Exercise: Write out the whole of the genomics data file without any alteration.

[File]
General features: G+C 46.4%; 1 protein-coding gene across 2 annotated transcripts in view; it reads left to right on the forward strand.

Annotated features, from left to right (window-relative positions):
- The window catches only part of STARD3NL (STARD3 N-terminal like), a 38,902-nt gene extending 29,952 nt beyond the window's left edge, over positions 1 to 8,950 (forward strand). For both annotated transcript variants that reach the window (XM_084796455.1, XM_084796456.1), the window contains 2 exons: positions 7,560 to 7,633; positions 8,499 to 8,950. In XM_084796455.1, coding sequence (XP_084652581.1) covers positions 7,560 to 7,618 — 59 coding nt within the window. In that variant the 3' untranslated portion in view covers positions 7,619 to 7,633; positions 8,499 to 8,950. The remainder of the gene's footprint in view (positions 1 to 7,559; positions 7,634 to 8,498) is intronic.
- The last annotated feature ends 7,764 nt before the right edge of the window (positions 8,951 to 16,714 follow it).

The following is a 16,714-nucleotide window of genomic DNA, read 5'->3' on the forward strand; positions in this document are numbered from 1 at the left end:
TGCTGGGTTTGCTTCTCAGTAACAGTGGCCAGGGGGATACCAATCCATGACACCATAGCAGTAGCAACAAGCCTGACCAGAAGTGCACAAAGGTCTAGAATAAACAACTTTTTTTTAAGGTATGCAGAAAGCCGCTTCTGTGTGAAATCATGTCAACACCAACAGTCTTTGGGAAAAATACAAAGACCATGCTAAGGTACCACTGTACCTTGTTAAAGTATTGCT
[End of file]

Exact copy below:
General features: G+C 46.4%; 1 protein-coding gene across 2 annotated transcripts in view; it reads left to right on the forward strand.

Annotated features, from left to right (window-relative positions):
- The window catches only part of STARD3NL (STARD3 N-terminal like), a 38,902-nt gene extending 29,952 nt beyond the window's left edge, over positions 1 to 8,950 (forward strand). For both annotated transcript variants that reach the window (XM_084796455.1, XM_084796456.1), the window contains 2 exons: positions 7,560 to 7,633; positions 8,499 to 8,950. In XM_084796455.1, coding sequence (XP_084652581.1) covers positions 7,560 to 7,618 — 59 coding nt within the window. In that variant the 3' untranslated portion in view covers positions 7,619 to 7,633; positions 8,499 to 8,950. The remainder of the gene's footprint in view (positions 1 to 7,559; positions 7,634 to 8,498) is intronic.
- The last annotated feature ends 7,764 nt before the right edge of the window (positions 8,951 to 16,714 follow it).

The following is a 16,714-nucleotide window of genomic DNA, read 5'->3' on the forward strand; positions in this document are numbered from 1 at the left end:
TGCTGGGTTTGCTTCTCAGTAACAGTGGCCAGGGGGATACCAATCCATGACACCATAGCAGTAGCAACAAGCCTGACCAGAAGTGCACAAAGGTCTAGAATAAACAACTTTTTTTTAAGGTATGCAGAAAGCCGCTTCTGTGTGAAATCATGTCAACACCAACAGTCTTTGGGAAAAATACAAAGACCATGCTAAGGTACCACTGTACCTTGTTAAAGTATTGCT